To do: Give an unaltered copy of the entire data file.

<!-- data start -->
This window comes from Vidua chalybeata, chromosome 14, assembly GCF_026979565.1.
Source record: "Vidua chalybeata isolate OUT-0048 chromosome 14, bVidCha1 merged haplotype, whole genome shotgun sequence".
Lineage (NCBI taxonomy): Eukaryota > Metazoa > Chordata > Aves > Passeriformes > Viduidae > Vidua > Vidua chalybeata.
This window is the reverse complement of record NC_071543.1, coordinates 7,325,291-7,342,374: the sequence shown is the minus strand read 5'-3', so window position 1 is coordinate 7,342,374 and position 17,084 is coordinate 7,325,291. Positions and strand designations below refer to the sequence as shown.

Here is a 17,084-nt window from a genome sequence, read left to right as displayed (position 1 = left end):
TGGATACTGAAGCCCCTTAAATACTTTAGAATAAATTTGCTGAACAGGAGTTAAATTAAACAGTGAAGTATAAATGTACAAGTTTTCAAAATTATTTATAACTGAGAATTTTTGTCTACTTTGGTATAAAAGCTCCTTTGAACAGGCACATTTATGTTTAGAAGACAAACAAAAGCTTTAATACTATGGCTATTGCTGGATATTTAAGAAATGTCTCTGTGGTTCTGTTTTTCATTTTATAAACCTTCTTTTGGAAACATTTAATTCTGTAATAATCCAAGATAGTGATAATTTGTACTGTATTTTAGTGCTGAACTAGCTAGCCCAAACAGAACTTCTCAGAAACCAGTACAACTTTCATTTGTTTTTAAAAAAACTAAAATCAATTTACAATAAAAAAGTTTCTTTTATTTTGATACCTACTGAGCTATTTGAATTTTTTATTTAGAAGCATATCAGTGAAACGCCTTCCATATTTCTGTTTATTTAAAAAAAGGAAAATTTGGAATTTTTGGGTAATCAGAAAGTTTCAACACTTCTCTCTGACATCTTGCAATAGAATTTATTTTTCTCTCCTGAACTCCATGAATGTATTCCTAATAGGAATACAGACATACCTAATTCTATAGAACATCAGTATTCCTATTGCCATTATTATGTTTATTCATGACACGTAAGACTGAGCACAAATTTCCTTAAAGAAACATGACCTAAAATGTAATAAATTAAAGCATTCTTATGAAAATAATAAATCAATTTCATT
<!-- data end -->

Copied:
This window comes from Vidua chalybeata, chromosome 14, assembly GCF_026979565.1.
Source record: "Vidua chalybeata isolate OUT-0048 chromosome 14, bVidCha1 merged haplotype, whole genome shotgun sequence".
Lineage (NCBI taxonomy): Eukaryota > Metazoa > Chordata > Aves > Passeriformes > Viduidae > Vidua > Vidua chalybeata.
This window is the reverse complement of record NC_071543.1, coordinates 7,325,291-7,342,374: the sequence shown is the minus strand read 5'-3', so window position 1 is coordinate 7,342,374 and position 17,084 is coordinate 7,325,291. Positions and strand designations below refer to the sequence as shown.

Here is a 17,084-nt window from a genome sequence, read left to right as displayed (position 1 = left end):
TGGATACTGAAGCCCCTTAAATACTTTAGAATAAATTTGCTGAACAGGAGTTAAATTAAACAGTGAAGTATAAATGTACAAGTTTTCAAAATTATTTATAACTGAGAATTTTTGTCTACTTTGGTATAAAAGCTCCTTTGAACAGGCACATTTATGTTTAGAAGACAAACAAAAGCTTTAATACTATGGCTATTGCTGGATATTTAAGAAATGTCTCTGTGGTTCTGTTTTTCATTTTATAAACCTTCTTTTGGAAACATTTAATTCTGTAATAATCCAAGATAGTGATAATTTGTACTGTATTTTAGTGCTGAACTAGCTAGCCCAAACAGAACTTCTCAGAAACCAGTACAACTTTCATTTGTTTTTAAAAAAACTAAAATCAATTTACAATAAAAAAGTTTCTTTTATTTTGATACCTACTGAGCTATTTGAATTTTTTATTTAGAAGCATATCAGTGAAACGCCTTCCATATTTCTGTTTATTTAAAAAAAGGAAAATTTGGAATTTTTGGGTAATCAGAAAGTTTCAACACTTCTCTCTGACATCTTGCAATAGAATTTATTTTTCTCTCCTGAACTCCATGAATGTATTCCTAATAGGAATACAGACATACCTAATTCTATAGAACATCAGTATTCCTATTGCCATTATTATGTTTATTCATGACACGTAAGACTGAGCACAAATTTCCTTAAAGAAACATGACCTAAAATGTAATAAATTAAAGCATTCTTATGAAAATAATAAATCAATTTCATT